Note that this ring topology approach is not susceptible to collusion. For example, if parties i-1 and i+1 collude, they cannot guess the secret key of party i, due to the intractability of the discrete logarithm problem as described above.

An alternative approach to the second step described above would be to use an untrusted mediator (or a broker), where each party would send its final encrypted values to the untrusted mediator, who would extract the set of common entities, and order them. Note that the mediator only has access to encrypted data. Moreover, the mediator would not be able to guess the secret key of a party, even if he colludes with one or more parties, again due to the intractability of the discrete logarithm problem.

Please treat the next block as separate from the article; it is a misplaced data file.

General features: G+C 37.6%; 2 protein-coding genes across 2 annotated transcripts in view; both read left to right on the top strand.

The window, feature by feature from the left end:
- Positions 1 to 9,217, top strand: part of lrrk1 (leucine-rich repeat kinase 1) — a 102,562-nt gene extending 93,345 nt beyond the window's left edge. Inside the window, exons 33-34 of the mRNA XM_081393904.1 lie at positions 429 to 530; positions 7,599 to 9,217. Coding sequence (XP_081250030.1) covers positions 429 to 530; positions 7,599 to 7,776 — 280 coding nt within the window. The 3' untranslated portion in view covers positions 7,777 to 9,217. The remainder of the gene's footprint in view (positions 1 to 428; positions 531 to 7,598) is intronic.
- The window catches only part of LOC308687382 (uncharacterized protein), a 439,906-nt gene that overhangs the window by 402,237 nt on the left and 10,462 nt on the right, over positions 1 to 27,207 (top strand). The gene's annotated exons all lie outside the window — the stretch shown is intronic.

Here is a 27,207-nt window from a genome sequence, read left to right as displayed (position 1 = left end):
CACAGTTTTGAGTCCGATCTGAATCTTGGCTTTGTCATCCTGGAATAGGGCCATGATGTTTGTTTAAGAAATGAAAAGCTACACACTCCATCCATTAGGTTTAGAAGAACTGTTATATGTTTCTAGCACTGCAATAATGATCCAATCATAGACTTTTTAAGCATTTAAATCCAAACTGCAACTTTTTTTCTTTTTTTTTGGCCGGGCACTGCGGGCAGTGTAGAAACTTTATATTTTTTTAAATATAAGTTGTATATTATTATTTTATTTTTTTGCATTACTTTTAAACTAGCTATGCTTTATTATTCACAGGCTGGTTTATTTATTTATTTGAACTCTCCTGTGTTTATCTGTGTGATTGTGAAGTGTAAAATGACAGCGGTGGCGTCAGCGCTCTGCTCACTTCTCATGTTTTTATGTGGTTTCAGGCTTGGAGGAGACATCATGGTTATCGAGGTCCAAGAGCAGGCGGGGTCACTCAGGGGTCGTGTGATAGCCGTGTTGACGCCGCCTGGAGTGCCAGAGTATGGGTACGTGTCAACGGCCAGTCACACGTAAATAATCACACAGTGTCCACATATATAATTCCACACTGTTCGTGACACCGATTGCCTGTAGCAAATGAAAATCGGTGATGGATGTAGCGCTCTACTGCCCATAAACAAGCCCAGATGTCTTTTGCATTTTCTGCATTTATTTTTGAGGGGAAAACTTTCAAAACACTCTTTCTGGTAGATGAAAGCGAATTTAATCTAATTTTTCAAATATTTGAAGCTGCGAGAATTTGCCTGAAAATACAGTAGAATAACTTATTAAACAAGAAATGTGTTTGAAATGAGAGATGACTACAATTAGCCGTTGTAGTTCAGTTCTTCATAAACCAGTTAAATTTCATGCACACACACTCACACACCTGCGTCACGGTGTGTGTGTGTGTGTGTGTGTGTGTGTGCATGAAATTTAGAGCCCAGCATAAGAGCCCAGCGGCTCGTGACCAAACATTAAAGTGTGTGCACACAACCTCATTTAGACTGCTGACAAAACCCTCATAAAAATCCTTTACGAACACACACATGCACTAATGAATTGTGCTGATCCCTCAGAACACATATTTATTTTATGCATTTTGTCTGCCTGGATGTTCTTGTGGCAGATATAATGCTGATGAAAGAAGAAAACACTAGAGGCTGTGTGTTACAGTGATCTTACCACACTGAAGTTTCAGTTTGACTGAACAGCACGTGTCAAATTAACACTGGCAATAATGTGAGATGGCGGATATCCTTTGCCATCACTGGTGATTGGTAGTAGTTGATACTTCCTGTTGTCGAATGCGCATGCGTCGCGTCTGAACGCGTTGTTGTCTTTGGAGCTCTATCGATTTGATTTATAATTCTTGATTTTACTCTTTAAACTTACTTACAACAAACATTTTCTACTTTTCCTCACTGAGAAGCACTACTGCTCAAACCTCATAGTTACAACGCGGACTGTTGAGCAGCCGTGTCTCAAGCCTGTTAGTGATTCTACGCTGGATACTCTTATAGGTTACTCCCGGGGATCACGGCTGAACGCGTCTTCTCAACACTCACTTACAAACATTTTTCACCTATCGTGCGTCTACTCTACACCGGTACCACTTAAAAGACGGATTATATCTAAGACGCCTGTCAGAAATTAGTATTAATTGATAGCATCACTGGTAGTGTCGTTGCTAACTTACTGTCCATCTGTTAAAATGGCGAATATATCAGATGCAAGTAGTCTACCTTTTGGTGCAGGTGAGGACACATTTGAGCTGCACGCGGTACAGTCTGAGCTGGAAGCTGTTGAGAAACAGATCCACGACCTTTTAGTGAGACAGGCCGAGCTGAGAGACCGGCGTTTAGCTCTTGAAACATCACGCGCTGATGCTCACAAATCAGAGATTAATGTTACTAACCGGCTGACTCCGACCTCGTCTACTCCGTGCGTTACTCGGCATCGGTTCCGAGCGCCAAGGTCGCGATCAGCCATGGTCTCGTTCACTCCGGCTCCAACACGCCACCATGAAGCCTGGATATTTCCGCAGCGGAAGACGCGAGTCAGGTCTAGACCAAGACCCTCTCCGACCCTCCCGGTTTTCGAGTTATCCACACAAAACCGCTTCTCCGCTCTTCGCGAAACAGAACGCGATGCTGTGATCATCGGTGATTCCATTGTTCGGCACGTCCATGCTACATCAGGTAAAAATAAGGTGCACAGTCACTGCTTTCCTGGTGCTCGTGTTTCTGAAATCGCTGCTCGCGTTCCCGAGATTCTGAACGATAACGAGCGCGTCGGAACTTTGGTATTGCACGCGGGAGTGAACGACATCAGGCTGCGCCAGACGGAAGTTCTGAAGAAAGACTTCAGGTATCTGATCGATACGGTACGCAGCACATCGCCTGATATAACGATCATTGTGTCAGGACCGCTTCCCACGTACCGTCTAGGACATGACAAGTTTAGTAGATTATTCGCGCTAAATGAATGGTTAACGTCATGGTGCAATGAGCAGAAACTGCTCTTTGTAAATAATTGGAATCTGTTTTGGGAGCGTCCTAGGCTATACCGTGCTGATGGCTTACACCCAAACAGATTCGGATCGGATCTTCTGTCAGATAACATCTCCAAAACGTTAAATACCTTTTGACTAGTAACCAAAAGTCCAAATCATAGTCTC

3.2. Discussion

Unlike most existing methods for secure data linkage, our solution does not require a trusted or semi-trusted third party. In addition, it is simple, efficient, and scales for large datasets as well as large numbers of parties.

  • String handling: Though the above protocol is defined on integers, it could be used on strings by applying standardized encodings that convert strings to an integer such as ASCII encoding or a hash function.
  • Case sensitivity handling: To enable case insensitive string matching (e.g., “Gender” vs “gender”), one could use a case-insensitive encoding, or the parties may decide a priori to use either all upper or lower case characters during encoding.